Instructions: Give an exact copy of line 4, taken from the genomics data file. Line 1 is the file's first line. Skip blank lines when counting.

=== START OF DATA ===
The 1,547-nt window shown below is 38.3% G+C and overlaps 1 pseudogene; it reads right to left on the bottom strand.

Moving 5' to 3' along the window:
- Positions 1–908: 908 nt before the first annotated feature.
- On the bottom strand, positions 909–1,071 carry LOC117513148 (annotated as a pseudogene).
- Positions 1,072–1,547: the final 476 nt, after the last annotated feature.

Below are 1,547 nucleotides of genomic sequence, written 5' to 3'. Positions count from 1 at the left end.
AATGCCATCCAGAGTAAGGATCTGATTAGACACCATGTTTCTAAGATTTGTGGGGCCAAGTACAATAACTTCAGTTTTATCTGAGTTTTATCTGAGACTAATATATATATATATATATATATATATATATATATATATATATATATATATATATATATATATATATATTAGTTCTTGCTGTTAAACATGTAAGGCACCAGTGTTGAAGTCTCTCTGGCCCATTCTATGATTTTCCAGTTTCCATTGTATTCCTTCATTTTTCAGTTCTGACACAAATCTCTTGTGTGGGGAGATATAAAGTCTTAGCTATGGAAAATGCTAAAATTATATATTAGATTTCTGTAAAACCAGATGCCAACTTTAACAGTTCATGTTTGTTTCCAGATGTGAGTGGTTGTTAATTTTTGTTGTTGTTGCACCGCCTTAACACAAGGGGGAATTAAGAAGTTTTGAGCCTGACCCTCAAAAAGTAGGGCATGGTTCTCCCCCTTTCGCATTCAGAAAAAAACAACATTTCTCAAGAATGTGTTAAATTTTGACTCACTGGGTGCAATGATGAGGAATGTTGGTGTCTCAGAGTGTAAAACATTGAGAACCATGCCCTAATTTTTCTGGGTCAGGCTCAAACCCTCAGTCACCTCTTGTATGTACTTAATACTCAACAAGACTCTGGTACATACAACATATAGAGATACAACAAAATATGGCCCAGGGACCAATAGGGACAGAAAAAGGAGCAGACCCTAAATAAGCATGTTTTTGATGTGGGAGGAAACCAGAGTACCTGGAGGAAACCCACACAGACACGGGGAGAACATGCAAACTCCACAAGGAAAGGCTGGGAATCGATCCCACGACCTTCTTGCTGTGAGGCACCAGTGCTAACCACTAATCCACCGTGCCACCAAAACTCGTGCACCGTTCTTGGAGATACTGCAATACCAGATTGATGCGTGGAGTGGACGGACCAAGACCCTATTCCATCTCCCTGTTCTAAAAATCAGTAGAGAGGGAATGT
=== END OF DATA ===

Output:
- On the bottom strand, positions 909–1,071 carry LOC117513148 (annotated as a pseudogene).